Lately, there have been complaints about frequent dropout and slow download speeds from the National Broadband Network (NBN).
A report by the OECD, Organisation for Economic Co-operation and Development recently flags broadband speeds in Australia among the worst in terms of penetration and internet speed.
This raises some questions the continued use of FTTN, fibre to the node connections over a large proportionality of the network footprint.
The coalition government in 2013 instructed a new broadband network management team build a multi-technology-mix (MTM) NBN version instead of rolling out fibre to the premises (FTTP). However, predictions that FTTN networks are inadequate for the country’s future needs are coming out clear.
Who is to blame?
Bill Morrow, the NBN chief executive, blames retailers instead of NBN, saying that their networks are inefficient. He also added that most customers are going for cheap, slow services, which is a problem in providing fast connections.
When defending their network, NBN says that existing slow-speed ADSL services have dominated the speed data in the OECD report. Its suggestion is that rolling out NBN connections across the country will improve Australia’s Internet speed and broadband ranking. However, current developments in most OECD countries use FTTP networks that offer higher speeds compared to FTTN.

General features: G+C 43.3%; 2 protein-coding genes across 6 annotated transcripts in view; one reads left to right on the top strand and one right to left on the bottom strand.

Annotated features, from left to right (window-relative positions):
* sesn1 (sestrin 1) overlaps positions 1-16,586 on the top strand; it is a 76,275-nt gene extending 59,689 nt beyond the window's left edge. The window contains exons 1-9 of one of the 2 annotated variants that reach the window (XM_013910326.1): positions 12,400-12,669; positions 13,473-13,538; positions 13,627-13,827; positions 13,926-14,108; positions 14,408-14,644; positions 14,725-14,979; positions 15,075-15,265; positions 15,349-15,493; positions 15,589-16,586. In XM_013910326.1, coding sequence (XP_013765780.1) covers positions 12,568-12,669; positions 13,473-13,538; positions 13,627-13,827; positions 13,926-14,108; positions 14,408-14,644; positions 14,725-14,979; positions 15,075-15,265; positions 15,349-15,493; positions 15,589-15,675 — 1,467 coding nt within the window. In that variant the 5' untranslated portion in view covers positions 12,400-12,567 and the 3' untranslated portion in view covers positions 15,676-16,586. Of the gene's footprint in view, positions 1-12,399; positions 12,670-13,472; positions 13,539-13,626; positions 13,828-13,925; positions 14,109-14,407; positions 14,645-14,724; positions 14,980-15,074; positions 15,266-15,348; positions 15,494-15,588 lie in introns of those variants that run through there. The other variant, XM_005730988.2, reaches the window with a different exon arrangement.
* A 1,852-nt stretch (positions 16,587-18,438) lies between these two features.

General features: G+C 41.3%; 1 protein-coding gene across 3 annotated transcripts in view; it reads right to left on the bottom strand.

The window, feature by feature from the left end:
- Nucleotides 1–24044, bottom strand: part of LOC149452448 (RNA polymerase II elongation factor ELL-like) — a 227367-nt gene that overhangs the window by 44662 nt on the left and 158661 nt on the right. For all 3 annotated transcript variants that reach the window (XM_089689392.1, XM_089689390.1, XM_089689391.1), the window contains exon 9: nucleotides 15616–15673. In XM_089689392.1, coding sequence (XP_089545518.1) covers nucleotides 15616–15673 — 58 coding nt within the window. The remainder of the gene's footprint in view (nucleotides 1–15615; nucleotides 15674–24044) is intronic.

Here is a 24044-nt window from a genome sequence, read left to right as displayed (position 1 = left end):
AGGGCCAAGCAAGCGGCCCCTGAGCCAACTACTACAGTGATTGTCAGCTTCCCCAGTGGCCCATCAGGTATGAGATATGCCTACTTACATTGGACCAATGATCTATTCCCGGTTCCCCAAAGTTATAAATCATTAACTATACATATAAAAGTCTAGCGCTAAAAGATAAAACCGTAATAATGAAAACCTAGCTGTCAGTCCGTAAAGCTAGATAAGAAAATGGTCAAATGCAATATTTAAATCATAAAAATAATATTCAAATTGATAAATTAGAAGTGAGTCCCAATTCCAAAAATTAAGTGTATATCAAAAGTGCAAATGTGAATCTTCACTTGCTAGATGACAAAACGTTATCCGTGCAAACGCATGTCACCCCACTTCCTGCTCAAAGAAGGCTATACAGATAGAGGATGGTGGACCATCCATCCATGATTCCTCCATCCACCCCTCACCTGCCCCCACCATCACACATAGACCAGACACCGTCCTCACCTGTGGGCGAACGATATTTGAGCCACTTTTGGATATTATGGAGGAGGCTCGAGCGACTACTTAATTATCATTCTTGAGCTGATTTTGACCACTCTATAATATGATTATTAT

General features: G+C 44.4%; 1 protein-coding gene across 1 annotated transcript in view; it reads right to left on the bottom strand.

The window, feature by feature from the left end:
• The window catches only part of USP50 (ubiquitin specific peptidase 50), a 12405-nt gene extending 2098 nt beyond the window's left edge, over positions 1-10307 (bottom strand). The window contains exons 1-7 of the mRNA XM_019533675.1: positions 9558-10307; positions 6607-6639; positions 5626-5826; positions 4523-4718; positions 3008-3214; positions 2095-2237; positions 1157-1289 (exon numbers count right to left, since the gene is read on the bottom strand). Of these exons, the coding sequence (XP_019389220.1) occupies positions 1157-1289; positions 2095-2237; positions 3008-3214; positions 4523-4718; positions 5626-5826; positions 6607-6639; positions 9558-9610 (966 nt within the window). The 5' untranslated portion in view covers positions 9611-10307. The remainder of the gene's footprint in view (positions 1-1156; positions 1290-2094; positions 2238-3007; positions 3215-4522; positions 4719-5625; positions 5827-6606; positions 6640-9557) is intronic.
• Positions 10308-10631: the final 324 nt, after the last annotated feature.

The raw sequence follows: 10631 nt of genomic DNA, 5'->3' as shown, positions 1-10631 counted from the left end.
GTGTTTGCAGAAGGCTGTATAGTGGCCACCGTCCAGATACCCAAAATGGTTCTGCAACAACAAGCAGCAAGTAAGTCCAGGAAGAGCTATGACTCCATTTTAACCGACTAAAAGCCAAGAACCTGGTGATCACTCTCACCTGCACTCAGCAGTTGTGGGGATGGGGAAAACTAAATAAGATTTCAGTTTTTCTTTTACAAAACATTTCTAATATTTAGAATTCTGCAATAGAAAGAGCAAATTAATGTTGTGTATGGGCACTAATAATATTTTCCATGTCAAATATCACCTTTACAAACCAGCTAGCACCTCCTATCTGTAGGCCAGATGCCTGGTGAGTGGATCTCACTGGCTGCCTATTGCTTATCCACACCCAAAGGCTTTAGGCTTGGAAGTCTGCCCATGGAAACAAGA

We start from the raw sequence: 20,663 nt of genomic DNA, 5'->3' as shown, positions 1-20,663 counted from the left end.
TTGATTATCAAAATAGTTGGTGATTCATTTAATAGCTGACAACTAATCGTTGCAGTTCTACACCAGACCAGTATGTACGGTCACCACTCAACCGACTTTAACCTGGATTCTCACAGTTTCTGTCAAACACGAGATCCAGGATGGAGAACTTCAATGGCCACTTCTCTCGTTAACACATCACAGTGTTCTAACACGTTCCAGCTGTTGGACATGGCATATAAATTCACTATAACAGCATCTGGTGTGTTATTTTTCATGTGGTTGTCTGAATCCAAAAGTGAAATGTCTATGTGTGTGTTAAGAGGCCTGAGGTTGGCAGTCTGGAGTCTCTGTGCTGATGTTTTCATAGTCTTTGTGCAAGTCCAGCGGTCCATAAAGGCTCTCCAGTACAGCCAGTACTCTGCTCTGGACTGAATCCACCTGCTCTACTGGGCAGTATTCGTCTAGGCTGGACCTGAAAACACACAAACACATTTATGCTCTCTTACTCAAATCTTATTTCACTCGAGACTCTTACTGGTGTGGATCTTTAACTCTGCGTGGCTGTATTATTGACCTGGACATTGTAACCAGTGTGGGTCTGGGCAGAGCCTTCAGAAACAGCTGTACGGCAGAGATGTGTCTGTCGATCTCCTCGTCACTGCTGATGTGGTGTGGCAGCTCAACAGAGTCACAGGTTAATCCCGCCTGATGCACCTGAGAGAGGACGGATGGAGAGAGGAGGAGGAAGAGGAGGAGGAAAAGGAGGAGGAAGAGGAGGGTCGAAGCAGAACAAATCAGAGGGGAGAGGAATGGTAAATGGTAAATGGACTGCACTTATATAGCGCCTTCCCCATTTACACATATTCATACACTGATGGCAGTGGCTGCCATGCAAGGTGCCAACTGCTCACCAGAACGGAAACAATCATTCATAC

Faster speeds overseas
The use of FTTP in broadband services worldwide has increased by 77%, while the use of FTTN has decreased by an estimated 11.6% in the past one year.
OECD countries and the rest of the world are implementing FTTP in their networks. On to the contrary, Australia is still moving backwards with the continued deployment of FTTN. Countries such as New Zealand, Spain, Sweden, France, the United States, Finland and the South East Asia have highly implemented fibre connections in their networks using new cabling technologies to ensure high-speed networks.
FTTC- Fibre to the Curb
Last September, NBN announced that they would roll out FTTC networks to at least 700,000 premises.
This is a new technology through which fibre connections link the local telephone exchange system to small existing pits in an office, home or at the streets. It has a potential speed of over 500 Megabits per second. The key difference between FTTC and FTTP is that the fibre is connected to existing copper cables using a small waterproof electronic box found in the pit.
Implementing both FTTC and FTTP will see Australia improve their broadband speeds that will serve the growing digital economy. Peter Ryan, the chief network engineering officer, at NBN, also says that it is easy to upgrade FTTN to FTTC as they are closely related
Ryan points out that it is getting harder to forego all FTTN contracts and implement better strategies as it will delay connections for about two to three years. He says it is difficult to bring ongoing projects to a stop and completely switch the direction.